Local police officers are among the legions of law enforcement personnel participating in a massive manhunt to capture a suspect in the Boston Marathon bombings.
Rowley Sgt. David Sedgwick and Amesbury Sgt. William Scholtz were among area police officers who aided state and federal agencies in the search for 19-year old Cambridge resident Dzhokhar Tsarnaev after he and his late brother Tamerlan Tsarnaev, 26, following the fatal shooting of MIT police officer Sean Collier, 26, of Somerville. MBTA transit police officer Richard H. Donahue Jr., 33, was injured shortly afterward in a firefight.
Boston and surrounding suburbs were shut down as heavily-armed police began a search for the suspects late Thursday. It continued into Friday, halting public transportation and shutting down businesses and colleges around the city.
Amesbury police Chief Mark Gagnon said Scholtz has been involved in the bombing investigation since the onset, after first being called on Monday night. Scholtz is part of NEMLEC’s Incident Management Team, which deals with issues including communications. He was also called in Thursday, not long after the FBI released the suspects’ pictures.
“Sgt. Scholtz was there from 6 o’clock (Thursday) night to 6 o’clock (Friday) morning,” Gagnon said. “He was manning the radio all night as this whole thing was going down.”
Sedgwick, of Rowley, was also called in on Monday night and returned Thursday, Rowley police Chief Robert Barker said. He was at the scene yesterday, as well. Barker said NEMLEC works through multiple platoons, which have been rotating in and out of the crime scene areas since Monday night as needed.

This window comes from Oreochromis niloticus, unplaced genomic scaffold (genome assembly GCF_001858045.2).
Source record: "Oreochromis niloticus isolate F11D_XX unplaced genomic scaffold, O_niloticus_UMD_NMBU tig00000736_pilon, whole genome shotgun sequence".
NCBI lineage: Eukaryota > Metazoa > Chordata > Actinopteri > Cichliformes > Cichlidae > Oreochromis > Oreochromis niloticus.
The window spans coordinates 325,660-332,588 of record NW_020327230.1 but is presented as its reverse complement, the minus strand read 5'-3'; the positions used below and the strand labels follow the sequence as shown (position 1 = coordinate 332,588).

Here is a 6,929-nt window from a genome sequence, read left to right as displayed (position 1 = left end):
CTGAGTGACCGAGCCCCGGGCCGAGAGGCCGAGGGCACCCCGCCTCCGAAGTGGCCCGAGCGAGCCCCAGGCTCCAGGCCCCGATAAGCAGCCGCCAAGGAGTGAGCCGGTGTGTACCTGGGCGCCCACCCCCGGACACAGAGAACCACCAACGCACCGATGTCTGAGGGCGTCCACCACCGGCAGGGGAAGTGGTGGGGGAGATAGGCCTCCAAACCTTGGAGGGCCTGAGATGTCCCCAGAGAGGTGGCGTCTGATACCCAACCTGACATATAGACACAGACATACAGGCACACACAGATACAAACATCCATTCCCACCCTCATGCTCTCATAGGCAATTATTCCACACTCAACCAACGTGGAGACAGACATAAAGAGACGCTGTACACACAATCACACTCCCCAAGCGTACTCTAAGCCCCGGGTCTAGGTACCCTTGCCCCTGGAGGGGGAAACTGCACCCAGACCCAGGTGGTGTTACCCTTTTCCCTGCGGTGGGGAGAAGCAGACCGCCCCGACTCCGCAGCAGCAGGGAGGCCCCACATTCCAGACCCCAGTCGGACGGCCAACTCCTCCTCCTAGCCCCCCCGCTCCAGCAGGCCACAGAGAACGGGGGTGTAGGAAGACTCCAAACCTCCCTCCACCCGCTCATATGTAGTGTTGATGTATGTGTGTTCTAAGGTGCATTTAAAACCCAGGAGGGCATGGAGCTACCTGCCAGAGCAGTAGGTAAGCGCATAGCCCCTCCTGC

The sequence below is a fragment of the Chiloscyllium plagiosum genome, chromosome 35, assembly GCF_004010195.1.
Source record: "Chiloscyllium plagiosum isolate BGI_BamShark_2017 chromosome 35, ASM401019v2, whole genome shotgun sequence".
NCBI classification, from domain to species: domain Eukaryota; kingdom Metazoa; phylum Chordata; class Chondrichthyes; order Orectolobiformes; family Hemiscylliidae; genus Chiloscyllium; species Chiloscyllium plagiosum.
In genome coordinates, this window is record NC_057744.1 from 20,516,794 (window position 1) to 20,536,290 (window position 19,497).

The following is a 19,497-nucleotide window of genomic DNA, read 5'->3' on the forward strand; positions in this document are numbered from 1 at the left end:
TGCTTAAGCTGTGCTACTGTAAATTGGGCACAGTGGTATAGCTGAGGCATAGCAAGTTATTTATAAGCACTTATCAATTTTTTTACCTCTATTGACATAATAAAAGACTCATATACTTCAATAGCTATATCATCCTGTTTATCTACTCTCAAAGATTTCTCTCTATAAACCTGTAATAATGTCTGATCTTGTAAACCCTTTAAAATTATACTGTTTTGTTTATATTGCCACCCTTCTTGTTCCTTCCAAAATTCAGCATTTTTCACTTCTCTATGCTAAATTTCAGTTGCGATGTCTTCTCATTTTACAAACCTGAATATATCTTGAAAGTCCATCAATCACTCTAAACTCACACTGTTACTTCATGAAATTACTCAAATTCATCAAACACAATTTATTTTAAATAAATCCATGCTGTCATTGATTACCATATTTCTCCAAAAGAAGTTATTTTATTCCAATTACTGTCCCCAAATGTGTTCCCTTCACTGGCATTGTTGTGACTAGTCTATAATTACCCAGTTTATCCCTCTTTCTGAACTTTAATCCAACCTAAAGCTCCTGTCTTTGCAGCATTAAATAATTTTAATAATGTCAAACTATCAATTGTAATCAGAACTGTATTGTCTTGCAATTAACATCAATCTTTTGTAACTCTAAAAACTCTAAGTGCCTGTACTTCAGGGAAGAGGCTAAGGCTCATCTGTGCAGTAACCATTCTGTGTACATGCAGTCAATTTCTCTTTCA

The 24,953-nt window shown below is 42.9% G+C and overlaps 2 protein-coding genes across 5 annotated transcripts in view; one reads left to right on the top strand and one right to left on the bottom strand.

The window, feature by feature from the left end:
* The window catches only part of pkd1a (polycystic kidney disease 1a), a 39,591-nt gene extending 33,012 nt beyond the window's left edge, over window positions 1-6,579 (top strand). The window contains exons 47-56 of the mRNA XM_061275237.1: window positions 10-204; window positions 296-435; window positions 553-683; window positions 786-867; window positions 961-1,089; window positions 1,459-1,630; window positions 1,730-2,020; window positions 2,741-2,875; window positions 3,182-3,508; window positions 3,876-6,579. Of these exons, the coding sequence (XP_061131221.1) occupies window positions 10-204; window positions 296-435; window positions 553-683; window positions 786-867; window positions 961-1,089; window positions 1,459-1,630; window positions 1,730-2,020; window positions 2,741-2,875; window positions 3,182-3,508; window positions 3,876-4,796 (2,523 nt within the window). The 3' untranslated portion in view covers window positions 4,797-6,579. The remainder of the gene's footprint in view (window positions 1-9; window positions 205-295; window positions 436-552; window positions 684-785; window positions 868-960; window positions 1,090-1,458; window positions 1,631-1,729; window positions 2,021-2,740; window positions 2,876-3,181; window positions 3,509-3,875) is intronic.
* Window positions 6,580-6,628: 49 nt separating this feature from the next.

Sedgwick’s specialty with NEMLAC is as a hostage negotiator, Barker said, but he added that he had no information as to where he was stationed yesterday, only that he was there.
The Essex County Sheriff’s Department also sent personnel to the scene yesterday to assist, according to its spokesman Maurice Pratt. “We did send four deputies over to Watertown to help out,” Pratt said. “They’re doing whatever the lead investigators ask them to do. And our K-9 is on standby to go to help if needed.”
The New Hampshire State Police were also deployed to Boston, Gagnon said, including Salisbury native and New Hampshire Trooper Gary Ingham, Jr. and his K-9 officer. The deployment was made at the request of the Massachusetts State Police, in support of the ongoing security efforts in Boston and Watertown.
Like Barker, Gagnon praised NEMLEC as a vital resource that augments local public safety agencies, giving small communities extensive law enforcement tools when needed. Begun in 1963, the council is currently a consortium of about 53 municipal police and sheriffs departments which ban together to offer support and supplement public safety services in a regional partnership.
Including law enforcement agencies from Essex and Middlesex counties, as well as communities north and west Boston, NEMLEC’s sheer numbers are impressive. The consortium can put 2,900 sworn police and 700-plus sworn sheriffs officers on the streets to protect more than 1.6 million people within a 833-mile region, according to the website.
Although not a member of NEMLEC, Georgetown police Chief James Mulligan is familiar with the organization. Mulligan said the group has its own specialty units, such as SWAT teams, detectives, crime scene and computer crime investigators.
Mulligan said without knowing it, those watching the progress of the investigation surrounding the Boston Marathon bombings have seen NEMLEC in action since the tragedy took place on Monday.
“Whenever you’ve seen a bus pull up and a lot of officers pour out in combat gear and guns ready, you were seeing NEMLEC officers being deployed on the scene,” Mulligan said.